Money Saving Through Energy Efficiency – 2 February 2010

With the continuing freezing conditions and the average annual energy bill at £1,230, Grimsby Energy Performance Certificate provider Colin Childs from offers some energy-efficiency tips that could lead to welcome energy bill savings for Lincolnshire householders. "Whilst visiting Lincolnshire homes to produce Energy Performance Certificates, we have become increasingly aware of the difficulties residents are facing in meeting the costs of rising energy bills," says Colin. "The recent and continuing cold weather is just making matters worse. Fortunately, there are some energy-efficiency measures that can be started immediately that cost nothing to implement but still deliver savings."

Turn down the thermostat. Reducing your thermostat setting by just one degree could cut your heating bills by up to ten percent and typically saves around £55 a year. Likewise, turning your heating off half an hour before you go to bed and before you leave the house in the morning could save a further £20.

Water too hot? If you have a cylinder thermostat, this should be set no higher than 60 degrees Celsius.

Keep the heat in. Closing your curtains at dusk reduces heat escaping through the windows.

Turn lights off. Remembering to switch lights off when leaving a room is estimated to save around £30 a year. Using desk and table lamps in areas where you need light, rather than lighting the whole room, will reduce energy use and cost.

Appliances on standby. Turning all appliances off rather than leaving them on standby could save in the region of £40 a year. This also includes unplugging phone and laptop chargers when not in use and not leaving games consoles on idle.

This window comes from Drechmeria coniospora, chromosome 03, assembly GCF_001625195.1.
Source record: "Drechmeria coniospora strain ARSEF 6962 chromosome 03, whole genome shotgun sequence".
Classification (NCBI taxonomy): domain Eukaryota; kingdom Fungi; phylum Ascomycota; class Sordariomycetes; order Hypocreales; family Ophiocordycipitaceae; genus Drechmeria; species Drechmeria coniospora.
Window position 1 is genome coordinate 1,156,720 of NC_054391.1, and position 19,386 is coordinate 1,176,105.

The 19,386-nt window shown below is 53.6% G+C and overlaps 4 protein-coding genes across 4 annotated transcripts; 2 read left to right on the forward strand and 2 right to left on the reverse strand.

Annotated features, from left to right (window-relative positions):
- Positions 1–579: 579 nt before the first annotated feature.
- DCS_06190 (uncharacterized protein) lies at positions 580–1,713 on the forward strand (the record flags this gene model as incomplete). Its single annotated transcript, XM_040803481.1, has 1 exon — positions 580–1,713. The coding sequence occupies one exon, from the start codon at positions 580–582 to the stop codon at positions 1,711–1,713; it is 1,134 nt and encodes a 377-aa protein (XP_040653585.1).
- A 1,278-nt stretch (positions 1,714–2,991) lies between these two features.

Washing and drying. Washing clothes at 40 degrees rather than 60 can save up to £10 a year. Modern washing powders and detergents are designed to work at lower temperatures. Waiting until your washing machine or dishwasher is full, rather than running half loads, will lead to savings, as will using the machine’s economy cycle. The tumble dryer is the second most expensive appliance to run after the fridge. Hanging washing out to dry whenever possible could cut £15 off the average energy bill. When the weather’s not so good, indoor airers or extendable clothes dryers could be used as long as the house does not have moisture problems.

Kettle and hob. Research shows that we tend to boil twice the amount of water we need every time we boil the kettle, wasting energy and money. As long as the electric element of the kettle is covered, measuring how much water you need with the cups or mugs you intend to use and pouring this into the kettle can make savings. If everyone did this we would save enough electricity to run half the UK’s streetlights. When cooking, putting lids on pots will help food heat up quicker and use less energy. Using the correct pan size for the hob will avoid unnecessary heat loss.

Dripping taps. A dripping hot water tap will waste enough hot water in one week to fill half a bath. Repairing leaking taps and making sure they are fully turned off will result in savings. Furthermore for households with metered water, these measures will save on water bills too.